That's where the conflict is. These guys did their time and ate lots of microwave noodles and prayed some screwhead didn't come along and drive their company into the ground to get where they are now. They need to make up for lost time in savings and the older a pilot gets, the better his chances are for losing his medical.

As for PFT, I wouldn't pay for "Burger U" to work at the drive-thru either...

User currently offlineB747skipper From , joined Dec 1969, posts, RR:
Reply 3, posted (13 years 8 months 1 week 5 hours ago) and read 2071 times:

Dear Learpilot and friend -
New entrants to aviation careers have a lot of problems to acquire experience and be hired for their first job... I have a lot of sympathy for them, and I do understand their willingness to fly for any dismal wage level...
The first problem is the "devaluation" of licences - in my early days, CPL was all required to be hired as an airline co-pilot, nowadays a CPL does not give you much opportunities for employment, everywhere, ATP or ATP level experience is required... WHY - I DONT KNOW... having 300 hours total time, of which, say 50 hours "light twin" time - or having 1,500 hours in lightplanes, of which, say 500 hours "light twin" is not any better to prepare you to take the training for the RH seat of a 737 or MD80...
Late 1960s, hurting to find new hires, United Air Lines had the "PAAP" - Pilot Advanced Acceptance Program, where they hired PRIVATE PILOTS and would guarantee a bank loan to get that individual to qualify for CPL/Instrument, as the MEL was not even required then for RH seat...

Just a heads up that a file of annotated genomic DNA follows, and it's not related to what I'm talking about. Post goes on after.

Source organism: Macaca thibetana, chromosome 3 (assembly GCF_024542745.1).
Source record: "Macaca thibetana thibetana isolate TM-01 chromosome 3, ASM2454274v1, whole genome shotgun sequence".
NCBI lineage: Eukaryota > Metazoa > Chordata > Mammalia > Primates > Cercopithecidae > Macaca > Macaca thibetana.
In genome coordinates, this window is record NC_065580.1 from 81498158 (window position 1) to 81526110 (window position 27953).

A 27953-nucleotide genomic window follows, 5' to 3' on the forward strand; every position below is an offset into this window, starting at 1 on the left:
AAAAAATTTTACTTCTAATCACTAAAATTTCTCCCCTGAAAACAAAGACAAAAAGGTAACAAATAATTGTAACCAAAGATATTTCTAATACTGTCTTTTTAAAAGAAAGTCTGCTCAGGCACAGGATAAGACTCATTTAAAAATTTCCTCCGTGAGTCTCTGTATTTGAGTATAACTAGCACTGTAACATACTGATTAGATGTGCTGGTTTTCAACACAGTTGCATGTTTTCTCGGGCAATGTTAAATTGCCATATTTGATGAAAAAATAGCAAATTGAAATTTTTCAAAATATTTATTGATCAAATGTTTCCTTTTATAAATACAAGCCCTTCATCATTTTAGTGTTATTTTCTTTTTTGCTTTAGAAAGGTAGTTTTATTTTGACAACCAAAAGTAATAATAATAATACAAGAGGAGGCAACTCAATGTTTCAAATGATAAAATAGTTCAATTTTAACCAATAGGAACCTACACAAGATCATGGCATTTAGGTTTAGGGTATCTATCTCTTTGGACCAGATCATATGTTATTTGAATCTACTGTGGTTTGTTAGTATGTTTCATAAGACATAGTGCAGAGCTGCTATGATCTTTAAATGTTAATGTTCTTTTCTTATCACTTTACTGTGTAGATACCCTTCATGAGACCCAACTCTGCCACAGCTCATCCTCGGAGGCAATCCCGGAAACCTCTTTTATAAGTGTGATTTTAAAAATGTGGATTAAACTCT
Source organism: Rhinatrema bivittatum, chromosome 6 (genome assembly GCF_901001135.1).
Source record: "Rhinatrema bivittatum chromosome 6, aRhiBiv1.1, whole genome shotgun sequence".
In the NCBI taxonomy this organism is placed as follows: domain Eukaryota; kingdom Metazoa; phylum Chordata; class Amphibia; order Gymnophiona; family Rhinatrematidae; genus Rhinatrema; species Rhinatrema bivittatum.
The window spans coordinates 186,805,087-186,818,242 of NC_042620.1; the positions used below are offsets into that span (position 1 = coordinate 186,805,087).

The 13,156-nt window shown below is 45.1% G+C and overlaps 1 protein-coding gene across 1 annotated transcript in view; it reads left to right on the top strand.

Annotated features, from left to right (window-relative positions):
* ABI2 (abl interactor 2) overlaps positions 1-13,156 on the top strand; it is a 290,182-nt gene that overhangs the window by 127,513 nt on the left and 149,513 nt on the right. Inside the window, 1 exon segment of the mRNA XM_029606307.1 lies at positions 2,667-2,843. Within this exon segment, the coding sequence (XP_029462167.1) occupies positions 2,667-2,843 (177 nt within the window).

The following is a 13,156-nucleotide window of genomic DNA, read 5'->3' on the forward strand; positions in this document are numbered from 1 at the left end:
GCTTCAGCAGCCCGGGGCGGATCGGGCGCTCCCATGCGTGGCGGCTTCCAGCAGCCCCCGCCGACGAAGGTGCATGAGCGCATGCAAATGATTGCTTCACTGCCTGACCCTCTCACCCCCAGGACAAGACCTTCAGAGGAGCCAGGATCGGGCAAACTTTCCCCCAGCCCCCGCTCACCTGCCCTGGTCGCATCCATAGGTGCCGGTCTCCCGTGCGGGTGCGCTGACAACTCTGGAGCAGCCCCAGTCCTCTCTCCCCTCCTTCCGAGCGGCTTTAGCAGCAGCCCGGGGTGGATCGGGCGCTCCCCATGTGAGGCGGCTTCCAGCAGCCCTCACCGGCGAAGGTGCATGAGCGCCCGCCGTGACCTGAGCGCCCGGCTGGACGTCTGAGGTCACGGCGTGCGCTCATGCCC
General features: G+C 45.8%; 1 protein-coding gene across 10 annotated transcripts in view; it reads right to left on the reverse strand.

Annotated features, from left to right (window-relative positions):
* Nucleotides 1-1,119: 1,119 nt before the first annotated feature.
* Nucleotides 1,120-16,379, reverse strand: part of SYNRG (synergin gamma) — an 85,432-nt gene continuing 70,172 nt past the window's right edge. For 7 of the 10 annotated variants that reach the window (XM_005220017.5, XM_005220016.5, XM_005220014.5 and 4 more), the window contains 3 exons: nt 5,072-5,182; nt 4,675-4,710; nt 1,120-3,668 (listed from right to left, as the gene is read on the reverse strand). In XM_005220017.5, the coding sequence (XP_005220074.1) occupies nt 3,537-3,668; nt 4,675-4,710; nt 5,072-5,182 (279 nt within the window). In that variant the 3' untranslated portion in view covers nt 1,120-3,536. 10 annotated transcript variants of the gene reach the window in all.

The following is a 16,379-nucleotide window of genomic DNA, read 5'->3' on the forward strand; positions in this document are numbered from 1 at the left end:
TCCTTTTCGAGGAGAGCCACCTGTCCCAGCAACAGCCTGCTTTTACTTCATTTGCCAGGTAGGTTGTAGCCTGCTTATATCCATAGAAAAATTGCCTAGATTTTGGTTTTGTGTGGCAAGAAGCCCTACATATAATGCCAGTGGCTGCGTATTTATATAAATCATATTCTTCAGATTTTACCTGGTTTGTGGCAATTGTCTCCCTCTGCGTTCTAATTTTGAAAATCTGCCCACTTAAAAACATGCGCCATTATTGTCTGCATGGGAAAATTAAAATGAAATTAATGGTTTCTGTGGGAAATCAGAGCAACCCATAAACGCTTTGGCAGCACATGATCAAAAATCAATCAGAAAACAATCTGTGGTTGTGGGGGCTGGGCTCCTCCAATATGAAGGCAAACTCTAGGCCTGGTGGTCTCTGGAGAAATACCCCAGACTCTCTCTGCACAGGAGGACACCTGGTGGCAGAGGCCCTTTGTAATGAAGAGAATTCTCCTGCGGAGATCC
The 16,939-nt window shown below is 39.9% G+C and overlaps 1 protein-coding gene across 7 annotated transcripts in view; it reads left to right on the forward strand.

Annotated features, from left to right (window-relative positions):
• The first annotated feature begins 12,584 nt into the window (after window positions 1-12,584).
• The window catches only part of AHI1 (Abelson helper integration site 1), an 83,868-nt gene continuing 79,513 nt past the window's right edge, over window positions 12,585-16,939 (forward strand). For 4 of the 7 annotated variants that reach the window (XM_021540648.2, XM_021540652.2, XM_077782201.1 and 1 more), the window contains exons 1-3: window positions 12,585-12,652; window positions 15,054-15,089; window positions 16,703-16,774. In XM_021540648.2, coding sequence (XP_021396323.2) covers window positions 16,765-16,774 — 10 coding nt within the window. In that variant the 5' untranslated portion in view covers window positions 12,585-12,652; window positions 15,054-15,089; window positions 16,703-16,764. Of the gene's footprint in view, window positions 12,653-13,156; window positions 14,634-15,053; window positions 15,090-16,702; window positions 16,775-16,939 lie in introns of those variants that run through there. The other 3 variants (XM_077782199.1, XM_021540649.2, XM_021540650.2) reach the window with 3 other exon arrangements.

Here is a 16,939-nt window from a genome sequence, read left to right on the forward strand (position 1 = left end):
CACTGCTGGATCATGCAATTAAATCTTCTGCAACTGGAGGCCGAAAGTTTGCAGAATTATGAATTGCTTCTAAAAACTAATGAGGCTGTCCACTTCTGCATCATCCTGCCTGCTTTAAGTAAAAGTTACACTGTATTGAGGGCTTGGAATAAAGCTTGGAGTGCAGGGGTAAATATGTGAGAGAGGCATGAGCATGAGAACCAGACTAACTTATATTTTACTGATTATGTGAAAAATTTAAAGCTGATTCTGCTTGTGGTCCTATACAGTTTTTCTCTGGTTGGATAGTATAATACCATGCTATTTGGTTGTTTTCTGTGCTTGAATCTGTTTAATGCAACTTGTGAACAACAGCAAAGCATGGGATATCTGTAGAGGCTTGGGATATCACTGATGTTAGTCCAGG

Nowadays, for a "third level air carrier" (I still refuse to call them airline), they want you to have ATP, rated in the space shuttle and 3 moon landings in the last 90 days, just a minute, dear idiots who work in "human resources"...
Like there is McDonald fast food, there is FAA licenses, and these flight schools are a shame to aviation... especially academics...
Here in Argentina, we hire cadets with CPL, IR, Multiengine, ATP written, no minimum flight time required, but we train these cadets for nearly 1 year to transition them into the RH seat of a 737 or MD80... they know all about the second segment climb gradient requirements, and HF radio propagation...
Ask a typical ATP "licensed" product of "JoBlo Podunk Flight Academy" type rated in a Twin Comanche, in the USA if he knows what "pressure pattern" D2 - D1 navigation is... - answer is "Huuuuuuuuh, Man?...".
I do not know what the "minimum federal wage" is currently in the USA, but as far as I am concerned, a first officer, with "Whatever Express Air" flying a Jetstream or Brasilia, is entitled to earn at least US$30,000 a year...
Further, new hires IN TRAINING should receive "half wages" during training, and company paid housing and per diem...
Just my honest opinion...
(s) Skipper

User currently offlineSllevin From United States of America, joined Jan 2002, 3376 posts, RR: 5
Reply 4, posted (13 years 8 months 6 days 17 hours ago) and read 2037 times: